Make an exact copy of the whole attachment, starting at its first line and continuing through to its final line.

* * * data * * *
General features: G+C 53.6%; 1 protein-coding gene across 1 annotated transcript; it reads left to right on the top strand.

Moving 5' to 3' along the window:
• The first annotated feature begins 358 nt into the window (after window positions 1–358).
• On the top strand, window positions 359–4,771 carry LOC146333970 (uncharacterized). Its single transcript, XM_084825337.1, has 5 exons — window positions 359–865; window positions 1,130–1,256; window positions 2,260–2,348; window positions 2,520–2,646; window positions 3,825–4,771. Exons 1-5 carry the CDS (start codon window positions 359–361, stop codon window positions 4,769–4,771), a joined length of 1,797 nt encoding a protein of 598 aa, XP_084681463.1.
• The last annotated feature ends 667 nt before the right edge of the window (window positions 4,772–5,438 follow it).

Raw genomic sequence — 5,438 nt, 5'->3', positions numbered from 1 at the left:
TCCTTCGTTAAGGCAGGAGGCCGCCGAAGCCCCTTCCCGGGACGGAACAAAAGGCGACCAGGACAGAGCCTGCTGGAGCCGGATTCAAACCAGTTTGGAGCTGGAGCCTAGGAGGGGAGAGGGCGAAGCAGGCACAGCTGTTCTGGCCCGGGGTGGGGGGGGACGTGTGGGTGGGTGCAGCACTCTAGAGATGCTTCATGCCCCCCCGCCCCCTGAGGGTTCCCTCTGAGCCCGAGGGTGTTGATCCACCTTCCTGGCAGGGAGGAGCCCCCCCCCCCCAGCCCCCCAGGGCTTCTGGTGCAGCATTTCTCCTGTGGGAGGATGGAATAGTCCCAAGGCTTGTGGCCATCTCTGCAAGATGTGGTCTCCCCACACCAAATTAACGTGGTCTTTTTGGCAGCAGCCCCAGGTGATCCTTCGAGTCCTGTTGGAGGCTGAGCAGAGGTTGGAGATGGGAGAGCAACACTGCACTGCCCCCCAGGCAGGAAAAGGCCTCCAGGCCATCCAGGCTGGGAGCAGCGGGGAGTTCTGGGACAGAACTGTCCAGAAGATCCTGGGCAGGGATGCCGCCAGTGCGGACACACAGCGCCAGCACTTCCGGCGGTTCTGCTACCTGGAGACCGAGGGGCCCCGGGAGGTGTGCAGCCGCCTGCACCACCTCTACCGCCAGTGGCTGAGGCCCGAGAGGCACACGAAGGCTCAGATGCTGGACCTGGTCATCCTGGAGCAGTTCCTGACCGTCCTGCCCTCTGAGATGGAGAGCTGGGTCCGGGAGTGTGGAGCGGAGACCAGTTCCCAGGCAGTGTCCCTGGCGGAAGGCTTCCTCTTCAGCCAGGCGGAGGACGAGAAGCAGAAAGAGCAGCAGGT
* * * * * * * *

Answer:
General features: G+C 53.6%; 1 protein-coding gene across 1 annotated transcript; it reads left to right on the top strand.

Moving 5' to 3' along the window:
• The first annotated feature begins 358 nt into the window (after window positions 1–358).
• On the top strand, window positions 359–4,771 carry LOC146333970 (uncharacterized). Its single transcript, XM_084825337.1, has 5 exons — window positions 359–865; window positions 1,130–1,256; window positions 2,260–2,348; window positions 2,520–2,646; window positions 3,825–4,771. Exons 1-5 carry the CDS (start codon window positions 359–361, stop codon window positions 4,769–4,771), a joined length of 1,797 nt encoding a protein of 598 aa, XP_084681463.1.
• The last annotated feature ends 667 nt before the right edge of the window (window positions 4,772–5,438 follow it).

Raw genomic sequence — 5,438 nt, 5'->3', positions numbered from 1 at the left:
TCCTTCGTTAAGGCAGGAGGCCGCCGAAGCCCCTTCCCGGGACGGAACAAAAGGCGACCAGGACAGAGCCTGCTGGAGCCGGATTCAAACCAGTTTGGAGCTGGAGCCTAGGAGGGGAGAGGGCGAAGCAGGCACAGCTGTTCTGGCCCGGGGTGGGGGGGGACGTGTGGGTGGGTGCAGCACTCTAGAGATGCTTCATGCCCCCCCGCCCCCTGAGGGTTCCCTCTGAGCCCGAGGGTGTTGATCCACCTTCCTGGCAGGGAGGAGCCCCCCCCCCCCAGCCCCCCAGGGCTTCTGGTGCAGCATTTCTCCTGTGGGAGGATGGAATAGTCCCAAGGCTTGTGGCCATCTCTGCAAGATGTGGTCTCCCCACACCAAATTAACGTGGTCTTTTTGGCAGCAGCCCCAGGTGATCCTTCGAGTCCTGTTGGAGGCTGAGCAGAGGTTGGAGATGGGAGAGCAACACTGCACTGCCCCCCAGGCAGGAAAAGGCCTCCAGGCCATCCAGGCTGGGAGCAGCGGGGAGTTCTGGGACAGAACTGTCCAGAAGATCCTGGGCAGGGATGCCGCCAGTGCGGACACACAGCGCCAGCACTTCCGGCGGTTCTGCTACCTGGAGACCGAGGGGCCCCGGGAGGTGTGCAGCCGCCTGCACCACCTCTACCGCCAGTGGCTGAGGCCCGAGAGGCACACGAAGGCTCAGATGCTGGACCTGGTCATCCTGGAGCAGTTCCTGACCGTCCTGCCCTCTGAGATGGAGAGCTGGGTCCGGGAGTGTGGAGCGGAGACCAGTTCCCAGGCAGTGTCCCTGGCGGAAGGCTTCCTCTTCAGCCAGGCGGAGGACGAGAAGCAGAAAGAGCAGCAGGT